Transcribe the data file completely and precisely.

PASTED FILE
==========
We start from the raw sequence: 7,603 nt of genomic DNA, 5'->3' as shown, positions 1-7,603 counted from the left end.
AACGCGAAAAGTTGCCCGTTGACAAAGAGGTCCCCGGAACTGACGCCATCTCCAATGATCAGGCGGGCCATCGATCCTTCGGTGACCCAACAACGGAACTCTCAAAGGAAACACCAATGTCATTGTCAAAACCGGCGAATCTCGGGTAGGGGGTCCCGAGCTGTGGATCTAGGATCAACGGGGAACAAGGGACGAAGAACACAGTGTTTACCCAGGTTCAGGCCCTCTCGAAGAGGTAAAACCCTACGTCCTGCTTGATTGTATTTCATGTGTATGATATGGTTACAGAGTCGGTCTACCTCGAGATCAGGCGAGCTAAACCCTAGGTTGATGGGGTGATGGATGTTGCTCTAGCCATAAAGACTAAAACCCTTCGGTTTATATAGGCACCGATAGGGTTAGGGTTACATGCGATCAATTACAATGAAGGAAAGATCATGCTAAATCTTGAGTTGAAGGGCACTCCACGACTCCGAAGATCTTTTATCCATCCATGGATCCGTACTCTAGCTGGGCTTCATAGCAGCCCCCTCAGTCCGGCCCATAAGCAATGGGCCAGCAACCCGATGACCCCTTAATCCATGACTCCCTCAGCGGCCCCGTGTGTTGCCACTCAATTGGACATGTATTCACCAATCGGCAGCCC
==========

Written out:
We start from the raw sequence: 7,603 nt of genomic DNA, 5'->3' as shown, positions 1-7,603 counted from the left end.
AACGCGAAAAGTTGCCCGTTGACAAAGAGGTCCCCGGAACTGACGCCATCTCCAATGATCAGGCGGGCCATCGATCCTTCGGTGACCCAACAACGGAACTCTCAAAGGAAACACCAATGTCATTGTCAAAACCGGCGAATCTCGGGTAGGGGGTCCCGAGCTGTGGATCTAGGATCAACGGGGAACAAGGGACGAAGAACACAGTGTTTACCCAGGTTCAGGCCCTCTCGAAGAGGTAAAACCCTACGTCCTGCTTGATTGTATTTCATGTGTATGATATGGTTACAGAGTCGGTCTACCTCGAGATCAGGCGAGCTAAACCCTAGGTTGATGGGGTGATGGATGTTGCTCTAGCCATAAAGACTAAAACCCTTCGGTTTATATAGGCACCGATAGGGTTAGGGTTACATGCGATCAATTACAATGAAGGAAAGATCATGCTAAATCTTGAGTTGAAGGGCACTCCACGACTCCGAAGATCTTTTATCCATCCATGGATCCGTACTCTAGCTGGGCTTCATAGCAGCCCCCTCAGTCCGGCCCATAAGCAATGGGCCAGCAACCCGATGACCCCTTAATCCATGACTCCCTCAGCGGCCCCGTGTGTTGCCACTCAATTGGACATGTATTCACCAATCGGCAGCCC